I am in two minds about Realms of Fantasy. On the one hand, celebrating women in fantasy is an awesome thing to do. In anthologies, particularly those dealing with the history of the genre, this can be a very constructive theme. There are many potential benefits of such an issue. If the editors are specifically reading for women writers, they may find some new blood, good authors who previously might have been overlooked. Also, this is an overt invitation to female authors, and may encourage more women to submit to the magazine. (lack of submissions is definitely an issue in the ‘sexism in SF magazines’ debate though without examining the question of why women don’t submit much to particular markets, it’s not the argument-winner some people think it is) Hopefully the effect will not be, as I know happened once in the old days at ASIM, that the slushpile will be robbed of its best female stories in one go, leaving the next year’s worth of issues to be even more imbalanced than previously…
And that’s the problem with a women’s only issue. It’s the very definition of tokenism. It acknowledges that there is an imbalance – indeed, it acknowledges that the default story/author of Realms of Fantasy is not “feminine” – and the proposed solution is a one-off issue, scheduled for publication nearly two years away. Because, you know. Women are actually not a minority in fantasy fiction, even if they are regularly treated/discussed as if they are. A women’s only issue appears to be addressing the problem, while not actually making any changes that will have a long term effect on the gender balance of the magazine.
As Cat Valente says, it’s a bone, thrown.
If you’re going to bring affirmative action in to try to change the diversity levels and particularly the gender balance of your magazine, then trying to regularly publish a 40-50% balance of female authors would be a far more useful contribution. Or making sure that no issue of Realms of Fantasy ever, from now on, has less than a 25% contribution by women. The same goes for art – you wouldn’t need to have a women’s only issue of artistic contribution (the impetus for this particular special issue apparently) if you made sure that 40-50% of your art was always produced by women. It also helps if you run your art past the ‘is this demeaning to women’ test, ideally by someone who knows what those words mean.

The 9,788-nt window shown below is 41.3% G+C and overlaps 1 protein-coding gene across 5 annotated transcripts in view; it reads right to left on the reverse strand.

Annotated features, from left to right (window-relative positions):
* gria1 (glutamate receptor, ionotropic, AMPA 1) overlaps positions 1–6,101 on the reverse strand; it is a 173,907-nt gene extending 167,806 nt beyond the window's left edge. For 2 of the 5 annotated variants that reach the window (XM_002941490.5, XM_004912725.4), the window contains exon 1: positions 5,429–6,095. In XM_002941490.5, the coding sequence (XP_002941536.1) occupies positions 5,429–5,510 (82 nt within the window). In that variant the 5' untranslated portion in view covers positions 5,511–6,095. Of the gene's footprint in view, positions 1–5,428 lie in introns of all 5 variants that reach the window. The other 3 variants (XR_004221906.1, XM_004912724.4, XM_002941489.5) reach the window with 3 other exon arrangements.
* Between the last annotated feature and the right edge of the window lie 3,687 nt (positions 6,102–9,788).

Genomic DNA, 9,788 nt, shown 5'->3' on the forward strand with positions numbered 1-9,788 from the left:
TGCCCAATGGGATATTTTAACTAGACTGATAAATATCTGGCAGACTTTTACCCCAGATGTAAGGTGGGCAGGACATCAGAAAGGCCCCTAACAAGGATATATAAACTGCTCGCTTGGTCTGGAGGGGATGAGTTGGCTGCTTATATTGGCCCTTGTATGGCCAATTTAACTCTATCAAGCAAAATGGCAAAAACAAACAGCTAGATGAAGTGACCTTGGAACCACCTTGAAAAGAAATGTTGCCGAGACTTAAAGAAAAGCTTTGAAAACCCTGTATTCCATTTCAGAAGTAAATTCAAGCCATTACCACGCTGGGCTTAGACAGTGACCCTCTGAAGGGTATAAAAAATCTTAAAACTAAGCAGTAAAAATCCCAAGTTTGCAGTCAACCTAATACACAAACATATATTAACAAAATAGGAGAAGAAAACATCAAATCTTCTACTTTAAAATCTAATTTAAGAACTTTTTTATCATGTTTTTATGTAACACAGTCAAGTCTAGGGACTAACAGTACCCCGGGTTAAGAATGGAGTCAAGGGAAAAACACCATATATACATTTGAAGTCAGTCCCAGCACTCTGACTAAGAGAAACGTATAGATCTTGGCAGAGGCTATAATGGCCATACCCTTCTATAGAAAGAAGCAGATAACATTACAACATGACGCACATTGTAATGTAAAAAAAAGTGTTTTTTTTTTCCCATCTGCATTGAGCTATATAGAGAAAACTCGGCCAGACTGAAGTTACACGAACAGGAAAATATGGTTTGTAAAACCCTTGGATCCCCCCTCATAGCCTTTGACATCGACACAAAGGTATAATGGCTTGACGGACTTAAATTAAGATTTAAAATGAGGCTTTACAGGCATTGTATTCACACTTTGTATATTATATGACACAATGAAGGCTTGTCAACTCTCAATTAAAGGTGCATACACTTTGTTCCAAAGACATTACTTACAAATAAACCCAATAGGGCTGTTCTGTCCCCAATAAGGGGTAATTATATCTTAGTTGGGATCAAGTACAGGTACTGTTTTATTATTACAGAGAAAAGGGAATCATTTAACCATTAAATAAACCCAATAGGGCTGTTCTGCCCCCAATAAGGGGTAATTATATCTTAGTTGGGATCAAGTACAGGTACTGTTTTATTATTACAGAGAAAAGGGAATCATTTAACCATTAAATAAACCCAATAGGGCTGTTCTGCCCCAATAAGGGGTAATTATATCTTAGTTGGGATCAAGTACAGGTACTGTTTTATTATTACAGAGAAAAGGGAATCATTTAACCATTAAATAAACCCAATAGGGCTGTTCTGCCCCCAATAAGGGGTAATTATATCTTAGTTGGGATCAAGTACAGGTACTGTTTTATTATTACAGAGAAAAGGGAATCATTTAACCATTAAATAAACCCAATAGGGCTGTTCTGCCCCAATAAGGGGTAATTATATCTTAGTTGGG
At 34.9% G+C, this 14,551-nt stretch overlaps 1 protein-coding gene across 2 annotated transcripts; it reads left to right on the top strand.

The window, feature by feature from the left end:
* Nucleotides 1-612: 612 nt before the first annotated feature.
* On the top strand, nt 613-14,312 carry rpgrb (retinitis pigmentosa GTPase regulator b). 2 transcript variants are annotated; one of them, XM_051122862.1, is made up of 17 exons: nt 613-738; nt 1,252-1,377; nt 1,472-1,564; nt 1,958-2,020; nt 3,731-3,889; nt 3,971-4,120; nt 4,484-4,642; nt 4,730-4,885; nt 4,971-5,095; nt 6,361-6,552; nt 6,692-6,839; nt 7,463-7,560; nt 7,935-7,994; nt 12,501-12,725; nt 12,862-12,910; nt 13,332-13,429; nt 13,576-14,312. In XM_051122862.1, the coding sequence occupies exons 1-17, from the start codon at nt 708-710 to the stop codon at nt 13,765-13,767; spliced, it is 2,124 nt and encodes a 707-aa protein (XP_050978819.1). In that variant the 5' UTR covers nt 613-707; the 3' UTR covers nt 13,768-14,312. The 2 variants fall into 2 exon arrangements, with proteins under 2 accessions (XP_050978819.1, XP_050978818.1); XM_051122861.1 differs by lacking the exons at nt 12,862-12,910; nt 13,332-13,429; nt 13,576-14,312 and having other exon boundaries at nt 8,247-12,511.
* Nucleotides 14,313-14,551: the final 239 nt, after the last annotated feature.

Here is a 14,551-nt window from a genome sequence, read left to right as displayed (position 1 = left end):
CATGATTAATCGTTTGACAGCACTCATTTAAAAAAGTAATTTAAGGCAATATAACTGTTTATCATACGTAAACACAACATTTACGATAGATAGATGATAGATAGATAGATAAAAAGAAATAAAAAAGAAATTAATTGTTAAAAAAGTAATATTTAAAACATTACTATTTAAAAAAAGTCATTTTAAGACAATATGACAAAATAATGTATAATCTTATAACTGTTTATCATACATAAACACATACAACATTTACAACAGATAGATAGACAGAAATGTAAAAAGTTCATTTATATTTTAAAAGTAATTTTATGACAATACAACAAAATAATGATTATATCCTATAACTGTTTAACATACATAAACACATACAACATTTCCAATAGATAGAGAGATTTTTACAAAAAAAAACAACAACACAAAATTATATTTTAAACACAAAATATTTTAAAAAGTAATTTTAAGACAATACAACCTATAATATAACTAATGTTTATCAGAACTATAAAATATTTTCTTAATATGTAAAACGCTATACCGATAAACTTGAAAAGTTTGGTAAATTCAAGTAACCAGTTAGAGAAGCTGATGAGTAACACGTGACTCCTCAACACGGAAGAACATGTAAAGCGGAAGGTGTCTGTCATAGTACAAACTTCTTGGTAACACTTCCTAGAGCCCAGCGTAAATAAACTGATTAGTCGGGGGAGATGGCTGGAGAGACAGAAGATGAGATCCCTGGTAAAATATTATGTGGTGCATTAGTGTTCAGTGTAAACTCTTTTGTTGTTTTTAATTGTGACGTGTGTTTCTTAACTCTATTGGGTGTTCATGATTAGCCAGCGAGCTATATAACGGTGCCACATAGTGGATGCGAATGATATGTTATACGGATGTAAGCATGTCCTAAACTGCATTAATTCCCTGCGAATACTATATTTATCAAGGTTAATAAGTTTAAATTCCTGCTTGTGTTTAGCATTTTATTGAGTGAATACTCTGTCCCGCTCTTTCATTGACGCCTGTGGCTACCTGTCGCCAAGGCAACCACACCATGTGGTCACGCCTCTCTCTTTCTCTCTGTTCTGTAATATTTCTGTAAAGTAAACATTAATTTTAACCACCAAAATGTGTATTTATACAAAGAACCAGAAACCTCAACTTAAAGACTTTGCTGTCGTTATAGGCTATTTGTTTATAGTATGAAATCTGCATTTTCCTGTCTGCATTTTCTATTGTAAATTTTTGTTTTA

Or hell, if you want to address feminism in SF? That’s a much more interesting theme. Why not open it up to male authors/artists too? Just addressing a theme that is naturally of more interest to women than men should help with the balance of submissions, and it means you get a variety of perspectives.
All in all, I think I share the response of many women in thinking, really? We still need this? We still need the segregated space to be seen/heard at all? That’s sad. But you know, maybe we do need it, for the same reason that we’re still having this conversation, this very same conversation, over and over. Not because women aren’t as good writers and artists, but because that sneaky old subjective merit thing means that our work (and the work we love to read) is consistently overlooked on a day to day basis.
Alisa Krasnostein of Twelfth Planet Press on gender balance in TOCs.
Doug Cohen has been educated on why his vocabulary in those sub guidelines was inappropriate and has apologised (though his post does suggest that he still Doesn’t Get It)
Copperwise, one of the art writers for RoF, talks about how the issue came about